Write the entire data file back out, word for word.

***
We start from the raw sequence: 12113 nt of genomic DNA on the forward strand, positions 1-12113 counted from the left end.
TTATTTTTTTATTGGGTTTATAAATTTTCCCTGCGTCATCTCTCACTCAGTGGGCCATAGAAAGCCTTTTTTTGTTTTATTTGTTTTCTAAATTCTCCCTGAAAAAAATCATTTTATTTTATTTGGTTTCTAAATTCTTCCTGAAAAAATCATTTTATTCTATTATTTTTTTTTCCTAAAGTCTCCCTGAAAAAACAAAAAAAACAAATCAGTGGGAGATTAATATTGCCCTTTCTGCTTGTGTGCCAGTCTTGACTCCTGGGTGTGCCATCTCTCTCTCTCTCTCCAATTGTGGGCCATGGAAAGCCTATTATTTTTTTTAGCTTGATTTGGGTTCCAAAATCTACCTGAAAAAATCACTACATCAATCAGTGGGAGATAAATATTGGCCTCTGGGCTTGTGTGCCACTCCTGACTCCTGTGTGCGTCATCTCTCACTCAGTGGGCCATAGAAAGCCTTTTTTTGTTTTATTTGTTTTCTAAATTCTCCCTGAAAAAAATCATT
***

We start from the raw sequence: 12113 nt of genomic DNA on the forward strand, positions 1-12113 counted from the left end.
TTATTTTTTTATTGGGTTTATAAATTTTCCCTGCGTCATCTCTCACTCAGTGGGCCATAGAAAGCCTTTTTTTGTTTTATTTGTTTTCTAAATTCTCCCTGAAAAAAATCATTTTATTTTATTTGGTTTCTAAATTCTTCCTGAAAAAATCATTTTATTCTATTATTTTTTTTTCCTAAAGTCTCCCTGAAAAAACAAAAAAAACAAATCAGTGGGAGATTAATATTGCCCTTTCTGCTTGTGTGCCAGTCTTGACTCCTGGGTGTGCCATCTCTCTCTCTCTCTCCAATTGTGGGCCATGGAAAGCCTATTATTTTTTTTAGCTTGATTTGGGTTCCAAAATCTACCTGAAAAAATCACTACATCAATCAGTGGGAGATAAATATTGGCCTCTGGGCTTGTGTGCCACTCCTGACTCCTGTGTGCGTCATCTCTCACTCAGTGGGCCATAGAAAGCCTTTTTTTGTTTTATTTGTTTTCTAAATTCTCCCTGAAAAAAATCATT